Presented by Synergy Theatre Project and performed by a company of professional and ex-prisoner actors, Stephen Adly Guirgis' play is set on death row in the Rikers Island prison in New York.
Esther Baker: Jesus Hopped the ‘A’ Train has been dubbed ‘the theatrical equivalent of the pin-down technique’, which seems about right.
It's a harrowing and visceral prison drama set on death row in the notorious Rikers Island prison in New York. The story centres on the relationship between Lucius Jenkins, a born again serial killer, who is counting the days until his death sentence is exacted, and Angel Cruz, on trial for shooting the leader of a cult that brainwashed his best friend. Locked up together, they argue with ferocious passion about faith, morality, their demons and the brutality of the criminal justice system.
The production I'm directing at Trafalgar Studios has a very real and exciting edge to it and is very relevant to the cast, who have all had experience with the criminal justice system in one way or another.
My company Synergy Theatre Project has worked with prisoners and ex-prisoners for the past ten years through theatre productions in prisons and theatre venues. We also work on playwriting projects in prisons and an ex-offender led education programme for young people at risk.
With this show, a gritty prison drama, it has a special resonance as we have a cast and crew made up of ex-prisoners (who have all previously taken part in Synergy’s productions whilst in prison), a former prison officer, a serving lifer on licence and one professional actor Denise Gough, who has worked many times in the West End. The show has allowed the cast to revisit the prison experience and to explore that environment from the outside and think about that in a powerful and hopefully, moving way.
Rehearsals have compelled each and every person involved in the show to reflect on their own positions and preconceptions as they explored the many provocative and morally ambiguous questions raised in the play, this has led to some pretty emotive and rewarding exchanges and audiences cannot fail to be intrigued and indeed I hope impressed by how the actors have risen to this challenge.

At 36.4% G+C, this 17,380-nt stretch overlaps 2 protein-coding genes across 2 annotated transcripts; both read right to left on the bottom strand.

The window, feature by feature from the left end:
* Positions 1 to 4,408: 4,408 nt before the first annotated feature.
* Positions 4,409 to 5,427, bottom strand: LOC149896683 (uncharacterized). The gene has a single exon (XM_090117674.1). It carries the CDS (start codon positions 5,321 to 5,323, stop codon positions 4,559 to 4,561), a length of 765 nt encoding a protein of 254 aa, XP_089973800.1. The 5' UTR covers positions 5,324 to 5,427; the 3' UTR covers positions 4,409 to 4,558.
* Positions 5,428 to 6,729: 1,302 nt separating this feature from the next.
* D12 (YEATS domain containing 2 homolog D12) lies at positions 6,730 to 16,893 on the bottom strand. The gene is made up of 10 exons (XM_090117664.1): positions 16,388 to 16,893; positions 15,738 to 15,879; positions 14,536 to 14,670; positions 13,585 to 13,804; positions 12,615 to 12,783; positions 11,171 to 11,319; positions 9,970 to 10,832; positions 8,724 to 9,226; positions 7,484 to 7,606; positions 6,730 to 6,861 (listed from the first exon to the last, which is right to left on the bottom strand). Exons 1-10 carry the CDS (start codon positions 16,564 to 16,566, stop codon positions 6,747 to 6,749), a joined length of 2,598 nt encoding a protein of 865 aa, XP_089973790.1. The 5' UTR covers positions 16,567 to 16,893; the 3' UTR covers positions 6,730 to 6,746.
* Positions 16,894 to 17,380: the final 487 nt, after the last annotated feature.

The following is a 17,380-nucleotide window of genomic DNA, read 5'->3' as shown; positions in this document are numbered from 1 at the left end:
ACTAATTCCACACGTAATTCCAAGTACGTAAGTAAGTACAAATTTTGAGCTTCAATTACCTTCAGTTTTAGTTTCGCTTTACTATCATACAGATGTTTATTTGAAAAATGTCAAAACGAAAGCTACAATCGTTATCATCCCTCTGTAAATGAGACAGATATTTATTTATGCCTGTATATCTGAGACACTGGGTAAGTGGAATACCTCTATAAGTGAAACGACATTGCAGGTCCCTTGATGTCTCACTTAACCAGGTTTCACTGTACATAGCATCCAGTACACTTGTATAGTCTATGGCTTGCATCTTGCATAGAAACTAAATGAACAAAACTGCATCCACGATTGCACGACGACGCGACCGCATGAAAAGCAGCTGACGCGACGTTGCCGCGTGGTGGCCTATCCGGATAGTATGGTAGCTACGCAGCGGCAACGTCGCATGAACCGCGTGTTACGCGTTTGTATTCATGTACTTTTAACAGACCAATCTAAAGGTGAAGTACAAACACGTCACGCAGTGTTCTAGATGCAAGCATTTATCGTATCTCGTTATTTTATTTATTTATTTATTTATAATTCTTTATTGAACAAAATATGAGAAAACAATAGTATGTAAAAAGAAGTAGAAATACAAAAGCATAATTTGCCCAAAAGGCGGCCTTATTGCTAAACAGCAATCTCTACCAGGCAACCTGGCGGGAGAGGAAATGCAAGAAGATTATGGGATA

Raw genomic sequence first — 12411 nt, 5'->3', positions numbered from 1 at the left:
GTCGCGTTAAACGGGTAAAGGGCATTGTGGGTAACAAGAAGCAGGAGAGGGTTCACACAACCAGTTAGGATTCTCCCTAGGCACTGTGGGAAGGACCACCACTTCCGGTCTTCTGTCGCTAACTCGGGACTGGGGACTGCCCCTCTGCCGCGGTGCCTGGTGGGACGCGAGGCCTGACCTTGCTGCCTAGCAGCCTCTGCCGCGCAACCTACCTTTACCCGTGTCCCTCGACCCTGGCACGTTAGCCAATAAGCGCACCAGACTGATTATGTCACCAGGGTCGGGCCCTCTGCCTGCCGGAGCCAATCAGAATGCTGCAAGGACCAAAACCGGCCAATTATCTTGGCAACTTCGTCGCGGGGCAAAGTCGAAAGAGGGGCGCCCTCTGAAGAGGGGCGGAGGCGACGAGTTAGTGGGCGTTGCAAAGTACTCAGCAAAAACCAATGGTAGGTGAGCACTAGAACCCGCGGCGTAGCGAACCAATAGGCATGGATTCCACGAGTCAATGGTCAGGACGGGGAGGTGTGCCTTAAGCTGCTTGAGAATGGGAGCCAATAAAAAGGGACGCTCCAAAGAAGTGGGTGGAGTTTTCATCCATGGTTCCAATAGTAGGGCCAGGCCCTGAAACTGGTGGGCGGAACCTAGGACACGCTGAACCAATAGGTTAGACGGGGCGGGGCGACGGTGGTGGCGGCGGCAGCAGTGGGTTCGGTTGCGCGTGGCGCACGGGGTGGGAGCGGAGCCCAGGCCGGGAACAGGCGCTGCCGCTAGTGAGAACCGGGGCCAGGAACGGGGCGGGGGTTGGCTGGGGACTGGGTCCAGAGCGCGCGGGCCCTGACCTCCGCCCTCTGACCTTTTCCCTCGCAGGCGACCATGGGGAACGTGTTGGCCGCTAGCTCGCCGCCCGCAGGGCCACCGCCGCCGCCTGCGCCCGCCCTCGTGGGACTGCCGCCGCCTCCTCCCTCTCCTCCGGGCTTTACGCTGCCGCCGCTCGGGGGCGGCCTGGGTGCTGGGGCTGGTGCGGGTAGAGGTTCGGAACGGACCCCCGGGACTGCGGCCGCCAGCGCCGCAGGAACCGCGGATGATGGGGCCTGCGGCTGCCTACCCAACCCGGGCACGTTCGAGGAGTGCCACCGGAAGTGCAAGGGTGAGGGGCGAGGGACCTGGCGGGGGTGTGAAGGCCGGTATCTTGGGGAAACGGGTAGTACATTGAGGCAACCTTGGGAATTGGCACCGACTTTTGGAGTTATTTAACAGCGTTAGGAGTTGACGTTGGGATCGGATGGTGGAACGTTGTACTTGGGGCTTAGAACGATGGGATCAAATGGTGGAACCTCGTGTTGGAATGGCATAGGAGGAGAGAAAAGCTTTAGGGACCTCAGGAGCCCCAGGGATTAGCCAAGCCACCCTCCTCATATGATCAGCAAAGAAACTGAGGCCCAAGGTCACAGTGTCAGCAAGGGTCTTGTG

Over the years we have produced work ranging from classic plays like Tartuffe to new writing like Frank McGuinness’ Someone to Watch Over Me and more recently a co-commision with the Forgiveness Project of Shelagh Stephenson’s The Long Road which we performed at Soho Theatre to a sell out run.
A good play should always cause us to consider the possibility of alternative world views and in Jesus Hopped the ‘A’ Train, Stephen Adly Guirgis, using the vibrant and profane language of the street, demands that the audience does just that.
We're also offering the audience an opportunity to debate their response to the play and the wider issues regarding imprisonment and the criminal justice system.
We'll be hosting two post-show discussions with the cast and crew to discuss their performance and the impact the show has made on them and what their own individual experiences have added to the work. It has been an emotional roller coaster but one that has been truly exciting and satisfying on so many levels.
The post-show discussions will be take place on Monday 12 April and Monday 19 April. We also have a fantastic panel for our pre-show discussions consisting of Guardian columnist and former prisoner Erwin James, psychiatrist and co-founder of the James Nayler Foundation Dr Bob Johnson, Juliet Lyon from the Prison Reform Trust, Tim Robertson from the Koestler Trust and Clive Stafford Smith from Reprieve. These take place at the theatre on Tuesday 13 and Tuesday 20 April at 6.15pm.
Jesus Hopped the ‘A’ Train continues at Trafalgar Studios 2 until 24 April 2010.
For more on the work of Synergy Theatre Project, visit www.synergytheatreproject.co.uk